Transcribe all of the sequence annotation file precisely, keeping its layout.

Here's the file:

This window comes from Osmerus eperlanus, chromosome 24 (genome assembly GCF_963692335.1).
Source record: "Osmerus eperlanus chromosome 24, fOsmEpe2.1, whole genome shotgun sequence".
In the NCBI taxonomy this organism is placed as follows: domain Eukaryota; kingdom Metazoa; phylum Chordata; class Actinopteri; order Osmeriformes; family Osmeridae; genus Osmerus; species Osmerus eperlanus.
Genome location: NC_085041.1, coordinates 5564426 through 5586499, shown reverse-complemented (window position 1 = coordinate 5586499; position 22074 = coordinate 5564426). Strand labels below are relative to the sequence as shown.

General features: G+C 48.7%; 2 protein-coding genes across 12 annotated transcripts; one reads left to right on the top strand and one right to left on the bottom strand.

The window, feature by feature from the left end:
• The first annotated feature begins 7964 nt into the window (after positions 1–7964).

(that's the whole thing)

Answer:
This window comes from Osmerus eperlanus, chromosome 24 (genome assembly GCF_963692335.1).
Source record: "Osmerus eperlanus chromosome 24, fOsmEpe2.1, whole genome shotgun sequence".
In the NCBI taxonomy this organism is placed as follows: domain Eukaryota; kingdom Metazoa; phylum Chordata; class Actinopteri; order Osmeriformes; family Osmeridae; genus Osmerus; species Osmerus eperlanus.
Genome location: NC_085041.1, coordinates 5564426 through 5586499, shown reverse-complemented (window position 1 = coordinate 5586499; position 22074 = coordinate 5564426). Strand labels below are relative to the sequence as shown.

General features: G+C 48.7%; 2 protein-coding genes across 12 annotated transcripts; one reads left to right on the top strand and one right to left on the bottom strand.

The window, feature by feature from the left end:
• The first annotated feature begins 7964 nt into the window (after positions 1–7964).